China's new carrier rocket CERES-1 blasts off from the Jiuquan Satellite Launch Center in northwest China, Nov. 7, 2020.
China's new carrier rocket CERES-1, designed for commercial use, made its maiden flight on Saturday, sending Tianqi-11 satellite into planned orbit. The rocket blasted off from the Jiuquan Satellite Launch Center in northwest China at 3:12 p.m. (Beijing Time)
The Galactic Energy, also designated Beijing Xinghe Dongli Space Technology Co. Ltd., is one of several private Chinese companies that is developing orbital launch vehicles – of small or medium cargo capacity – for the Chinese domestic and international launch markets.
At present, Galactic Energy is developing two launch vehicles: the Ceres-1 and the Pallas-1.
Ceres-1 is the first solid-propellant launch vehicle of Galactic Energy, and it is the main carrier rocket for narrow-band “Internet of Things” network construction and constellation supplement launches.
The Ceres-1 launch vehicle is a four-stage launch vehicle, with the first three stages using solid propulsion. The rocket can orbit a 350 kg cargo to a Low-Earth Orbit at 200 km altitude or a 230 kg cargo to a Sun-synchronous orbit at 700 km altitude.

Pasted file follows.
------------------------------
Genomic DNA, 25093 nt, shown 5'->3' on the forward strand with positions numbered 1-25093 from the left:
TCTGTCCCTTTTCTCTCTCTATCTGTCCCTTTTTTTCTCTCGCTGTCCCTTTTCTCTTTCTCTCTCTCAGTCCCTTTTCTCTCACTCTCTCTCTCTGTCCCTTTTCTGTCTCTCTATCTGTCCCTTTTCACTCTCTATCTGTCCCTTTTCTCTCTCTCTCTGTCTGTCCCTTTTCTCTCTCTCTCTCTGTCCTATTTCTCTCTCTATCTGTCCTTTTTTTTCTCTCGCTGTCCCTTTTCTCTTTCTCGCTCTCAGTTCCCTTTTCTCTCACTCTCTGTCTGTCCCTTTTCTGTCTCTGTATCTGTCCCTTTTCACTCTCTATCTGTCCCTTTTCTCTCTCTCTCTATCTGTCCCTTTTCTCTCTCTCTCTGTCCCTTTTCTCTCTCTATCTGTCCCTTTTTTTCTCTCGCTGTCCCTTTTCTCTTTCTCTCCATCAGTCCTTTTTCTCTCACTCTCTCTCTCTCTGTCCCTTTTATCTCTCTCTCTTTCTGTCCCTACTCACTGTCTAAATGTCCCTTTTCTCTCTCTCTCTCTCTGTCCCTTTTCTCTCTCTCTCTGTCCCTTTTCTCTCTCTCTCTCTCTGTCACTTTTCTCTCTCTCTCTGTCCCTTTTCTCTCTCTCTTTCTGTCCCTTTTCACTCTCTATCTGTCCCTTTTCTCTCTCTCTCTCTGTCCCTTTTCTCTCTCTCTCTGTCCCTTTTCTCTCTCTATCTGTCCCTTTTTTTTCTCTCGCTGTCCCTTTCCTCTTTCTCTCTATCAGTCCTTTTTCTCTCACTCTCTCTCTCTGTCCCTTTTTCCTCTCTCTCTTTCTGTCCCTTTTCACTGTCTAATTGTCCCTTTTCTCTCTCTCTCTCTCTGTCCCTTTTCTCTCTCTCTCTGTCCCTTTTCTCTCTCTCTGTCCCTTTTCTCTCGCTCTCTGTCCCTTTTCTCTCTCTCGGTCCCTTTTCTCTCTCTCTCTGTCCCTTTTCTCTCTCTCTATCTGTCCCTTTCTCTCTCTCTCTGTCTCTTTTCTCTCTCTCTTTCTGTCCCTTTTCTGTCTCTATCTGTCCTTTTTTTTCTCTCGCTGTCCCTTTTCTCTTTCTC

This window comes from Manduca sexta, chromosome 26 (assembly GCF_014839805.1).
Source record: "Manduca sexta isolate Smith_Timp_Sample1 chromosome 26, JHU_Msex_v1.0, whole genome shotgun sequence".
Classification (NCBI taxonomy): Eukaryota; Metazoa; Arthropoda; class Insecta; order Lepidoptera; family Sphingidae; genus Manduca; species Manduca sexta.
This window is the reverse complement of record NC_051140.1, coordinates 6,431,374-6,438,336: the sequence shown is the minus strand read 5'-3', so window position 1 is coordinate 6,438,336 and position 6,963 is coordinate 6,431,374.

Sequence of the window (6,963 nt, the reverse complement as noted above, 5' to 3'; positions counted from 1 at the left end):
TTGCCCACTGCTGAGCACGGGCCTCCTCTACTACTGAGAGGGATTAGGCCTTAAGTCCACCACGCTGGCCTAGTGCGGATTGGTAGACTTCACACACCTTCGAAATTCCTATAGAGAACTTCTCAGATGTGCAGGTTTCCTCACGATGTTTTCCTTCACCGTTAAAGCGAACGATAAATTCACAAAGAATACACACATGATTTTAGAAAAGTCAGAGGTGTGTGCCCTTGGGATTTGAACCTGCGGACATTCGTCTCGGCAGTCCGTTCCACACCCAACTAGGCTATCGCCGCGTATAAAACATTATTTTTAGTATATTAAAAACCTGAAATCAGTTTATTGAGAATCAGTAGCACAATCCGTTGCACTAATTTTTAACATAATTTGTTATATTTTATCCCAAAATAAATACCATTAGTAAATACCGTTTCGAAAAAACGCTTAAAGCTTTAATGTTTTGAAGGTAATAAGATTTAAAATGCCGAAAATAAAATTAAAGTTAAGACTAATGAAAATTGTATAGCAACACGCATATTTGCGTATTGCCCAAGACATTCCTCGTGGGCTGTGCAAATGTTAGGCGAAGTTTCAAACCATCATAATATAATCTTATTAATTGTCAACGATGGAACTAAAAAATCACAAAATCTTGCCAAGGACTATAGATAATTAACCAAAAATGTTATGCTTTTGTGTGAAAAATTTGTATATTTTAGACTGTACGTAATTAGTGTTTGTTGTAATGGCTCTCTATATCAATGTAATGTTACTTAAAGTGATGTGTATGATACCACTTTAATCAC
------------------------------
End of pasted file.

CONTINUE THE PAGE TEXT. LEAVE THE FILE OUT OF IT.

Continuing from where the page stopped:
Ceres-1 has a maximum diameter of 1.4 meters, 19 meters long, and a 30,000 kg launch mass.
The GS-1 first stage has a burning time of 74 seconds, developing 588.4 kN. The GS-2 second stage has a burning time of 70 seconds, developing 274.6 kN. The GS-3 third stage has a burning time of 69 seconds, developing 78.5 kN.
The Tianqi are low-orbit communications satellites operated by Guodian Gaoke for IoT communications, carrying a camera for educational purposes. Tianqi-11 is also named Scorpio-1. The previous Tanqi satellite, Tianqi-10, was orbited on July 25, 2020.
Source: NASA space flight